While many companies are suffering difficult financial circumstances during the pandemic, there are of course, still organisations recruiting, interviewing and hiring. And while interviews by videoconference are hardly new, for many an entirely virtual process is not the typical process. So how do you adjust interviewing during coronavirus? How do you maintain standards to ensure quality candidates, but accommodate the realities of social distancing?
How to manage interviewing during coronavirus:
Be human and expect the same. You may need to be a little more forgiving of interviewees. That doesn’t mean lowering expectations around quality of the candidate. But it does mean factoring in the awkwardness and unpredictability when people have to set up interview type conditions in their home. After all, candidates usually expect you to do that – by providing the appropriate space on site in your office. Since that’s not possible, remember that people may have roommates, partners, children, pets . . . all sharing their space. So if a dog (or small human) wanders in, or their internet freezes, be more understanding and don’t ding them on professionalism (at least not for just that).
Do consider additional rounds. Regardless of the unorthodox nature of hiring remotely, you still need high calibre employees who will contribute to the mission, culture and future of the organisation. It is not unlike having to buy a house sight unseen. Your commitment to the investment is no less just because you’re unable to be as thorough as you normally would (or at least, in the way you normally would). One way to deal with interviewing during a coronavirus is by having a few more people participate in the process.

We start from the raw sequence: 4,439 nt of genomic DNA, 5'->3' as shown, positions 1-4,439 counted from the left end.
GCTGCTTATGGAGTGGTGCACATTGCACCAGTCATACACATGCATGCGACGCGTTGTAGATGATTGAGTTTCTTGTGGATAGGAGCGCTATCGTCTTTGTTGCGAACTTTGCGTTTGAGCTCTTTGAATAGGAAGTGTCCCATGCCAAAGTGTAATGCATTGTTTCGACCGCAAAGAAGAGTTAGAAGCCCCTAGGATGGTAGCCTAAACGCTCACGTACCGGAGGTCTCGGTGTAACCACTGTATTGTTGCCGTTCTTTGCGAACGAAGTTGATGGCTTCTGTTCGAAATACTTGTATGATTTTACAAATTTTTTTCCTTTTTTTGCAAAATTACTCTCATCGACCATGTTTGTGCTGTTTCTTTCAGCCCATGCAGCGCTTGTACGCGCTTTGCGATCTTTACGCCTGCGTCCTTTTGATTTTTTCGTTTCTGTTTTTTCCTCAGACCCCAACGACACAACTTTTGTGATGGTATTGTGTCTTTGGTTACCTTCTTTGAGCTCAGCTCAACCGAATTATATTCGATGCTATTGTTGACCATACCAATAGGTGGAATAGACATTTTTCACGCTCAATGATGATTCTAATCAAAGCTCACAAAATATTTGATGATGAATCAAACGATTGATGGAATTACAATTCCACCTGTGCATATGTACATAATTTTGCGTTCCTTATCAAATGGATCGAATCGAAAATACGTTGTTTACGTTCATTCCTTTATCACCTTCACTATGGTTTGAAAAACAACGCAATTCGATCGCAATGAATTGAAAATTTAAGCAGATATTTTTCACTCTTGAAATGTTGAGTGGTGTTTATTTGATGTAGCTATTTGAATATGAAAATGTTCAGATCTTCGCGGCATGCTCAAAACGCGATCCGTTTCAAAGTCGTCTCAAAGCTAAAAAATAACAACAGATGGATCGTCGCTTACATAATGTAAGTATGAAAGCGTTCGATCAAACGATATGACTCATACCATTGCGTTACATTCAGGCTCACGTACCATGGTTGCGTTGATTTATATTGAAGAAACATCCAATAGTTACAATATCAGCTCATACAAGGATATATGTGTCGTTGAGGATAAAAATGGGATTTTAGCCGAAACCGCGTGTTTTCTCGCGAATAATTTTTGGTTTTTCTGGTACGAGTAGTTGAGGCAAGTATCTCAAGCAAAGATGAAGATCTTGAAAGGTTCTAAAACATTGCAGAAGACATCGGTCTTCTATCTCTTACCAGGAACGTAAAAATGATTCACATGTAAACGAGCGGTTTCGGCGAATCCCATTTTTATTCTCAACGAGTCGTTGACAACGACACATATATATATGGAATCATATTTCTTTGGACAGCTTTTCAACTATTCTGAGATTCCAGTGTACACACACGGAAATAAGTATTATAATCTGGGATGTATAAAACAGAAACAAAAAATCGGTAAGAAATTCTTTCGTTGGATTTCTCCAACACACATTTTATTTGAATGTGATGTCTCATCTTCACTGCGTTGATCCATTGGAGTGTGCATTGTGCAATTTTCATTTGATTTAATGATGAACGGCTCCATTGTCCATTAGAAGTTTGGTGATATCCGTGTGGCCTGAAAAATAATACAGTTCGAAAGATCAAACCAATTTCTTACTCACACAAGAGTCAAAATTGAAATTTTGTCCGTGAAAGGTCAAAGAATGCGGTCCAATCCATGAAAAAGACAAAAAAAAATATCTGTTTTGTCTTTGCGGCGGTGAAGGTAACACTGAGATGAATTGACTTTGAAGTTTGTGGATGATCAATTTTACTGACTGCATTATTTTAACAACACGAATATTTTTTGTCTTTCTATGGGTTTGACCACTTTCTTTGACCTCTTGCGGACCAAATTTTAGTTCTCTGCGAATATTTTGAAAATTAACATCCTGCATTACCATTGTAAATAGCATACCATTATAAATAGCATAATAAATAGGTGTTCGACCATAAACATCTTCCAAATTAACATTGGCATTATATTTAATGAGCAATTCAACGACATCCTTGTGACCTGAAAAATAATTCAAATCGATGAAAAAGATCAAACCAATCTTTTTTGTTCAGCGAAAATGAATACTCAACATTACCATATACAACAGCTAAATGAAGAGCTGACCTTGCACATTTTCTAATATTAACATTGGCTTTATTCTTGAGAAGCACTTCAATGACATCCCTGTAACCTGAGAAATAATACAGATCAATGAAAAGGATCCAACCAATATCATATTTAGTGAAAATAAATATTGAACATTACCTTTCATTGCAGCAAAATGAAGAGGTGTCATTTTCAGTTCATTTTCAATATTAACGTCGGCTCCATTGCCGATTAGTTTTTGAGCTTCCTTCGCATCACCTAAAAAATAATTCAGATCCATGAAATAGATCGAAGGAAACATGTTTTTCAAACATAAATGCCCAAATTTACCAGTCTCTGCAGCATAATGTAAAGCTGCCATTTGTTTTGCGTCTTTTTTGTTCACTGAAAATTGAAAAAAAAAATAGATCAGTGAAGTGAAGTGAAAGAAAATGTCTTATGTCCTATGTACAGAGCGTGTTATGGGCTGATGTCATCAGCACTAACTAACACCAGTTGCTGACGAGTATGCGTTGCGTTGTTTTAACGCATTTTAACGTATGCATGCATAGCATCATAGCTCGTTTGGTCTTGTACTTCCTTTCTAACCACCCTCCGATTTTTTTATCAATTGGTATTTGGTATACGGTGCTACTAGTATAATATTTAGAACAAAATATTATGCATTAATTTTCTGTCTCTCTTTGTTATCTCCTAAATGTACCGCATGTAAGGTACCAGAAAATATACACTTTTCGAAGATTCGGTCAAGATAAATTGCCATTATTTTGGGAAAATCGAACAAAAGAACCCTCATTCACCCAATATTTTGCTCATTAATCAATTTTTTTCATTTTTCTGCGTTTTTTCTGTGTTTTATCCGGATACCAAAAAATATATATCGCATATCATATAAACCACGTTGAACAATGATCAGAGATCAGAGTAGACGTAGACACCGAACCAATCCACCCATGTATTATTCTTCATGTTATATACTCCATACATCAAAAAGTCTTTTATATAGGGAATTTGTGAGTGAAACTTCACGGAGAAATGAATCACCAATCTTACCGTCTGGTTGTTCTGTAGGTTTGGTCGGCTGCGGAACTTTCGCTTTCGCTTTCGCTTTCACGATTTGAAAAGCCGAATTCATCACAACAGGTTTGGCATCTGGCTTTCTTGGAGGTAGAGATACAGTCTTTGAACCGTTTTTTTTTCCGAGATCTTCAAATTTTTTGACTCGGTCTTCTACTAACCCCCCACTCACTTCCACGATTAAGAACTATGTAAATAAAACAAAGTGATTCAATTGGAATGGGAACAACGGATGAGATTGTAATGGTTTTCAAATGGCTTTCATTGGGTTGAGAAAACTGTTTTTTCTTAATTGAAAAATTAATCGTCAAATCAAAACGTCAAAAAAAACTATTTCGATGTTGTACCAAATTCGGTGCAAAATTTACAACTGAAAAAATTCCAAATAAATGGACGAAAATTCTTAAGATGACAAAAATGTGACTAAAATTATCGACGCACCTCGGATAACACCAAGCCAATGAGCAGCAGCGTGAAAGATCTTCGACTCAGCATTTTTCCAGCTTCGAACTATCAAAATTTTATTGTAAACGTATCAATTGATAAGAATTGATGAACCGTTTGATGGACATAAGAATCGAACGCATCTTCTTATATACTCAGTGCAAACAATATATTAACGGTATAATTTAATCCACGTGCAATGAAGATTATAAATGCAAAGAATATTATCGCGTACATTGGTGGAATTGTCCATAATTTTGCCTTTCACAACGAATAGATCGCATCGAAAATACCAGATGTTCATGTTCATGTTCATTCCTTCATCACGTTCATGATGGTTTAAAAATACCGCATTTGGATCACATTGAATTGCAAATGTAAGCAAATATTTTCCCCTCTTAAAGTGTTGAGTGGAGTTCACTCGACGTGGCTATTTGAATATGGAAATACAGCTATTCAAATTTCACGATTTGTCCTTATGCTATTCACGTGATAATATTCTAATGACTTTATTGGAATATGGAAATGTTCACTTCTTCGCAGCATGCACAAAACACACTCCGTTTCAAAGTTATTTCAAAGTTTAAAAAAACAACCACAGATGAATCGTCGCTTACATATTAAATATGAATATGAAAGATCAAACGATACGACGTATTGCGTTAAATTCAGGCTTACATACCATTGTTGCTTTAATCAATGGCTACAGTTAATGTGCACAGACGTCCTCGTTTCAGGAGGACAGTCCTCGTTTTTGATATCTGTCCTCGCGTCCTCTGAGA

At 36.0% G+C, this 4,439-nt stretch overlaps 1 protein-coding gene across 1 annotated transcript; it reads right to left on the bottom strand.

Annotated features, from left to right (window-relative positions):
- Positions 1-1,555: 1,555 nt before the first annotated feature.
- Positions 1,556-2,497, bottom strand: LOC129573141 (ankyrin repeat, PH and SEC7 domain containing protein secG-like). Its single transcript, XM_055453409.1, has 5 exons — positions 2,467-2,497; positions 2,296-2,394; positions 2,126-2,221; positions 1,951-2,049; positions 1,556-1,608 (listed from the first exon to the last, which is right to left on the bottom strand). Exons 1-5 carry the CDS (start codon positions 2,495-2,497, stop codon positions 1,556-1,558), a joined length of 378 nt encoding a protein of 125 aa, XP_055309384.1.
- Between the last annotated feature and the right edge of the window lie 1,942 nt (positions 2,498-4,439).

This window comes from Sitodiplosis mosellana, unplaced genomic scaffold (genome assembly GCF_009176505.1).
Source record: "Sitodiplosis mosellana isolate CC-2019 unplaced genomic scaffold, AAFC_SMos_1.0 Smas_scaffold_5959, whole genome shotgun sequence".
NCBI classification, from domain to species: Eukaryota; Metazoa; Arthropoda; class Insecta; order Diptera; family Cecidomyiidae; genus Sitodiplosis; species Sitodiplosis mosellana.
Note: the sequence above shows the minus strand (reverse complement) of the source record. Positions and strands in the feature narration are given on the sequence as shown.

A couple of things to keep in mind – inform the candidate that you’re having a longer process than usual. Also, consider asking different people to focus on different aspects so the candidate doesn’t feel like they’re having the same conversation over and over. You can even try to filter out coronavirus “noise” from lack of professionalism. Being late for a virtual interview should be a red flag just like an in-person one. But, if it happens once because of technological issues, and it’s just a one-off, you can overlook it. If it happens throughout the process, take note. At the same time, you might want to test and retest qualities that are more important than ever – such as communication skills and self-reliance.
Reconsider group interviews. If you usually have two or three people interview together, reconsider. It’s that many more internet providers and individual homes that have to sync together. And as most of us have discovered over the last few months of videoconferencing exclusively, it is harder to have natural, organic group conversations. If you interrupt, you might not be heard, and there are often delays and it’s simply a more stilted process. That’s ok among colleagues you knew before COVID, but it puts a lot of pressure on someone new who is trying to make a good impression.
Be mindful of legal and ethical interviewing rules. You don’t have to avoid the elephant in the room – a historical pandemic has turned everything upside down, including hiring practices – but be careful to keep it general. Most jurisdictions put significant restrictions on any health-based questions by potential employers. Don’t ask anyone if they’ve had COVID, or if they’re taking extra precautions (for example, due to pre-existing conditions), etc.
Interviewing during coronavirus is probably another new norm
Candidates are likely to ask questions about how new employees get onboarded in the current environment, or if and when the company expects to resume onsite operations again. Be candid about what has changed, or what might. It’s ok to say how things are working but explain that’s subject to change, or simply that you don’t have definitive answers on that. Everyone is anxious and looking for certainty and stability right now. But it’s also fair to ask for flexibility from potential hires as well.